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I am translating a book from Portuguese into English, as an experiment. It used to be popular on the now extinct Orkut social network and is still somewhat discussed in some blogs around the internet.

It was published under the pseudonym, no much is known about the author.

I've been trying get a single word, and if there's a more proper way to translate it into English, I'll adopt it. I'm not having problems with anything else when translating its text, but with this word I do.

Among a few other things, the text addresses a supposed profane and perfidious characteristics of women who manipulate, lie or are insincere; in contrast to the supposedly rare sincere and morally elevated women that can still be found – those who are suitable for a good spouse.

In the text, the author exaustively uses the word "espertinha", which literally translates to "smarthead" or "smartass", exclusively in reference to women who are insincere or manipulate men's emotions, and sometimes used to refer to women who cheat on them. Even though aforementioned translations seem to suffice in a single sentence translated, it happens to appear hundred of times in the text, what is irritating even when reading it in Portuguese. So, given situation I would like to gather a list of words to use as a substitution to those, or even better, one that properly means "insincere woman", since "smarthead" or "smartass" seems too inappropriate or "forced" into the text, for they do not address the issue very specifically. Just for you to have an idea, here are some quotes of the book.

Unfortunately, women are nowadays and in most part negatively polarized in the relationship with the men, not always giving space to the good and superior part that exists in them. The truly sincere ones, who actually exist, are lost amidst the crowds and can’t be easily found, because the smartheads pretend to be honest women themselves.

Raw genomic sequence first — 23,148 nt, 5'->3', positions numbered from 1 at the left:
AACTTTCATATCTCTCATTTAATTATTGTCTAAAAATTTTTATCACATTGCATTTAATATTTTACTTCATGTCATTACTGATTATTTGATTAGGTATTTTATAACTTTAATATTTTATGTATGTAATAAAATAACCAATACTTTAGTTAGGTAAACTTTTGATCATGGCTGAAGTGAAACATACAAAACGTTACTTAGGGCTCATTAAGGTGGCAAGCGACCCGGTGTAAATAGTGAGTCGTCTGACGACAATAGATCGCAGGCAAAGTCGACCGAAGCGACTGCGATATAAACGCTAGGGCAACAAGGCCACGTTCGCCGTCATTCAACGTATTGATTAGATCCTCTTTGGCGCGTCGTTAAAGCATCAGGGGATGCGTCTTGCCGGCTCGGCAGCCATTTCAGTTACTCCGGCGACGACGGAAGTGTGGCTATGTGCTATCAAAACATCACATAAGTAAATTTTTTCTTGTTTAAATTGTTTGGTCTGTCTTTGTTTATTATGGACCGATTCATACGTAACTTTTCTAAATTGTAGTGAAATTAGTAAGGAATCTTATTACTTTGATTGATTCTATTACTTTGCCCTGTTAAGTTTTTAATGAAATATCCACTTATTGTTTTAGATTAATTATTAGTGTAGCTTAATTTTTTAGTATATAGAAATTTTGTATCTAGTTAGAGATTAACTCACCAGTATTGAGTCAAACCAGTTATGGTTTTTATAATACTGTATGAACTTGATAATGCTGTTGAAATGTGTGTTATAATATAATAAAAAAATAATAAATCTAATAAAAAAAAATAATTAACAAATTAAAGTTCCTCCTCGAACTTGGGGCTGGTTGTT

or

A typical simulation of misunderstanding happens when, in faking innocence, the smartheads pretend they can't notice the explicit intentions of the males around them, thus refusing to acknowledge the implications of their improper and tolerant attitudes towards men who are courting them.

I even thought about replacing it for other words, according to my understanding, but in the specific case of this word, the author sometimes uses this word repeatedly to address an entire issue, sometimes in explorations that take many pages, and he insists in using only this word. Here is a case, for example, in which he specifically mentions the word.

May it be understood, that when I use the expressions "such women", "these women", "the women", "smartheads", "manipulators", etc, that I am referring exclusively to the insincere, the ones who cheat in the game of love, not to the others.

In conclusion, I don't now how to translate "espertinha" in this context.

[EDIT]

After almost 4 years since this question was posted, there's been one remarkable instance and several minor ones of people taking issue w/ what has been written here. I deleted half of it because of that.

Now, it baffles me that some people are just so unreasonable, not understanding the sole purpose of this question was to improve my English knowledge.

If you should take any problem with what's written above, know that's not a issue of mine. It's been 4 years and I'd be pleased to be left alone.

Also bear in mind that I'll reject any requests to edit this section out.

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Minx. It is never used for a man. It connotes manipulation, especially using feminine charm, and still applies to a woman influencing either a man or a woman. "Minx"is a bit old-fashioned; so is the action you are describing.

According to the Cambridge Dictionary, "Minx: Girl or woman who knows how to control other people to her advantage."

By the Collins Dictionary, "Minx: Bold, flirtatious, or scheming woman."

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    '"Minx"is a bit old-fashioned; so is the action you are describing.' - Dishonesty and manipulativeness in women is old-fashioned? – Zebrafish Sep 8 '18 at 22:37